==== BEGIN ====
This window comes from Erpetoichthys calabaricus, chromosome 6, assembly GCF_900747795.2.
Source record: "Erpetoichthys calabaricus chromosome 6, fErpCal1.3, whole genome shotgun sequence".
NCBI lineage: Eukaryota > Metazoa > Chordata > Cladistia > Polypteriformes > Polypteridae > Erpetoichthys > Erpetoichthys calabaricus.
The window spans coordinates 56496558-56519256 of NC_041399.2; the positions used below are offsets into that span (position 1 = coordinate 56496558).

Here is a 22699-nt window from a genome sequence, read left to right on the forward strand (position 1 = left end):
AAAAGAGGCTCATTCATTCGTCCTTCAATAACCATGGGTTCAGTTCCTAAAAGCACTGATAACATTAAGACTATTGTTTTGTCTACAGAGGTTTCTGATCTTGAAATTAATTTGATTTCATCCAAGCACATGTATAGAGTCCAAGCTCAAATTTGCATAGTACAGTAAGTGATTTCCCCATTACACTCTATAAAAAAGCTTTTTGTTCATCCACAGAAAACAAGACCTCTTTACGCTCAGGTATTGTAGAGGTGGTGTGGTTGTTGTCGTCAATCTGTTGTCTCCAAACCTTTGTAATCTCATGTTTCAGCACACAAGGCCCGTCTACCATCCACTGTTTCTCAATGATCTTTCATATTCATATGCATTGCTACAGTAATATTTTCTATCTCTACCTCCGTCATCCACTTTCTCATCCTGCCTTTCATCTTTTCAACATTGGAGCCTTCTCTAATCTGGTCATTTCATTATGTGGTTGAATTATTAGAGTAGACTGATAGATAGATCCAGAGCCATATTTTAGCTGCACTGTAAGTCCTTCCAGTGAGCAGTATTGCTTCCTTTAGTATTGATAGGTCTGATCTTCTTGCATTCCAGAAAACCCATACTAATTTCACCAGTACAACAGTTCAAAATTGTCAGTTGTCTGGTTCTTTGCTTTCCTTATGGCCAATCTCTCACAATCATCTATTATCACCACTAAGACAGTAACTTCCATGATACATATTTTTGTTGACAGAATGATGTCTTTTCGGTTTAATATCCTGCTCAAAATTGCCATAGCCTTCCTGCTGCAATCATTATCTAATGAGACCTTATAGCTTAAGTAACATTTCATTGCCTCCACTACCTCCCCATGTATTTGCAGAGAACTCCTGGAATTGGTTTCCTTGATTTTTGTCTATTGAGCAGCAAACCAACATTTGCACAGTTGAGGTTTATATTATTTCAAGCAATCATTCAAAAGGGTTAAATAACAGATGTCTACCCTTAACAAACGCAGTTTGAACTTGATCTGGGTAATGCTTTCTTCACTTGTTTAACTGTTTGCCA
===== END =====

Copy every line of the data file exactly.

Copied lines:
This window comes from Erpetoichthys calabaricus, chromosome 6, assembly GCF_900747795.2.
Source record: "Erpetoichthys calabaricus chromosome 6, fErpCal1.3, whole genome shotgun sequence".
NCBI lineage: Eukaryota > Metazoa > Chordata > Cladistia > Polypteriformes > Polypteridae > Erpetoichthys > Erpetoichthys calabaricus.
The window spans coordinates 56496558-56519256 of NC_041399.2; the positions used below are offsets into that span (position 1 = coordinate 56496558).

Here is a 22699-nt window from a genome sequence, read left to right on the forward strand (position 1 = left end):
AAAAGAGGCTCATTCATTCGTCCTTCAATAACCATGGGTTCAGTTCCTAAAAGCACTGATAACATTAAGACTATTGTTTTGTCTACAGAGGTTTCTGATCTTGAAATTAATTTGATTTCATCCAAGCACATGTATAGAGTCCAAGCTCAAATTTGCATAGTACAGTAAGTGATTTCCCCATTACACTCTATAAAAAAGCTTTTTGTTCATCCACAGAAAACAAGACCTCTTTACGCTCAGGTATTGTAGAGGTGGTGTGGTTGTTGTCGTCAATCTGTTGTCTCCAAACCTTTGTAATCTCATGTTTCAGCACACAAGGCCCGTCTACCATCCACTGTTTCTCAATGATCTTTCATATTCATATGCATTGCTACAGTAATATTTTCTATCTCTACCTCCGTCATCCACTTTCTCATCCTGCCTTTCATCTTTTCAACATTGGAGCCTTCTCTAATCTGGTCATTTCATTATGTGGTTGAATTATTAGAGTAGACTGATAGATAGATCCAGAGCCATATTTTAGCTGCACTGTAAGTCCTTCCAGTGAGCAGTATTGCTTCCTTTAGTATTGATAGGTCTGATCTTCTTGCATTCCAGAAAACCCATACTAATTTCACCAGTACAACAGTTCAAAATTGTCAGTTGTCTGGTTCTTTGCTTTCCTTATGGCCAATCTCTCACAATCATCTATTATCACCACTAAGACAGTAACTTCCATGATACATATTTTTGTTGACAGAATGATGTCTTTTCGGTTTAATATCCTGCTCAAAATTGCCATAGCCTTCCTGCTGCAATCATTATCTAATGAGACCTTATAGCTTAAGTAACATTTCATTGCCTCCACTACCTCCCCATGTATTTGCAGAGAACTCCTGGAATTGGTTTCCTTGATTTTTGTCTATTGAGCAGCAAACCAACATTTGCACAGTTGAGGTTTATATTATTTCAAGCAATCATTCAAAAGGGTTAAATAACAGATGTCTACCCTTAACAAACGCAGTTTGAACTTGATCTGGGTAATGCTTTCTTCACTTGTTTAACTGTTTGCCA